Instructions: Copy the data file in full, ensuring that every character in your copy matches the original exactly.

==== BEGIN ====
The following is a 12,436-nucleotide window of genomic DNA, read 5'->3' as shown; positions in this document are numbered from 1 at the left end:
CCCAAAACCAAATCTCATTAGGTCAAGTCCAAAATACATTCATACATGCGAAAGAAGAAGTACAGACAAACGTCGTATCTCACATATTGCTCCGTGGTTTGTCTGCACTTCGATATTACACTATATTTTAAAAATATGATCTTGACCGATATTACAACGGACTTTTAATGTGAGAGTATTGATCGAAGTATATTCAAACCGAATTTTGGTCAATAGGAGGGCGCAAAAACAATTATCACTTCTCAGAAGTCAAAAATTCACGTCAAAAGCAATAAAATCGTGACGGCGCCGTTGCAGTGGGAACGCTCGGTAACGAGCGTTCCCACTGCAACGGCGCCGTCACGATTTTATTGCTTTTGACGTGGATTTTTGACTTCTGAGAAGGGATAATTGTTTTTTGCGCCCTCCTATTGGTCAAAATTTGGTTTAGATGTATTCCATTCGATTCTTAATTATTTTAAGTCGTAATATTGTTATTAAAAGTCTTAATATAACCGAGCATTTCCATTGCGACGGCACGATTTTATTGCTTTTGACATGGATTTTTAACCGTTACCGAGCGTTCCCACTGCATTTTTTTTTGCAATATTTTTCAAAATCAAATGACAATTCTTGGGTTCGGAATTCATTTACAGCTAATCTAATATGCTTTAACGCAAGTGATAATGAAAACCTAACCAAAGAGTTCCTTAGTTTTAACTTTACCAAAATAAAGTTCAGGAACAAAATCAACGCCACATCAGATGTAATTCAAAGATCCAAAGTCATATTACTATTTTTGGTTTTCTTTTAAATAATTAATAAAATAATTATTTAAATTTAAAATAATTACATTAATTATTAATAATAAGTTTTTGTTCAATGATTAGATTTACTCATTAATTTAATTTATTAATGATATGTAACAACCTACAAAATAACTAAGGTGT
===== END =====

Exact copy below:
The following is a 12,436-nucleotide window of genomic DNA, read 5'->3' as shown; positions in this document are numbered from 1 at the left end:
CCCAAAACCAAATCTCATTAGGTCAAGTCCAAAATACATTCATACATGCGAAAGAAGAAGTACAGACAAACGTCGTATCTCACATATTGCTCCGTGGTTTGTCTGCACTTCGATATTACACTATATTTTAAAAATATGATCTTGACCGATATTACAACGGACTTTTAATGTGAGAGTATTGATCGAAGTATATTCAAACCGAATTTTGGTCAATAGGAGGGCGCAAAAACAATTATCACTTCTCAGAAGTCAAAAATTCACGTCAAAAGCAATAAAATCGTGACGGCGCCGTTGCAGTGGGAACGCTCGGTAACGAGCGTTCCCACTGCAACGGCGCCGTCACGATTTTATTGCTTTTGACGTGGATTTTTGACTTCTGAGAAGGGATAATTGTTTTTTGCGCCCTCCTATTGGTCAAAATTTGGTTTAGATGTATTCCATTCGATTCTTAATTATTTTAAGTCGTAATATTGTTATTAAAAGTCTTAATATAACCGAGCATTTCCATTGCGACGGCACGATTTTATTGCTTTTGACATGGATTTTTAACCGTTACCGAGCGTTCCCACTGCATTTTTTTTTGCAATATTTTTCAAAATCAAATGACAATTCTTGGGTTCGGAATTCATTTACAGCTAATCTAATATGCTTTAACGCAAGTGATAATGAAAACCTAACCAAAGAGTTCCTTAGTTTTAACTTTACCAAAATAAAGTTCAGGAACAAAATCAACGCCACATCAGATGTAATTCAAAGATCCAAAGTCATATTACTATTTTTGGTTTTCTTTTAAATAATTAATAAAATAATTATTTAAATTTAAAATAATTACATTAATTATTAATAATAAGTTTTTGTTCAATGATTAGATTTACTCATTAATTTAATTTATTAATGATATGTAACAACCTACAAAATAACTAAGGTGT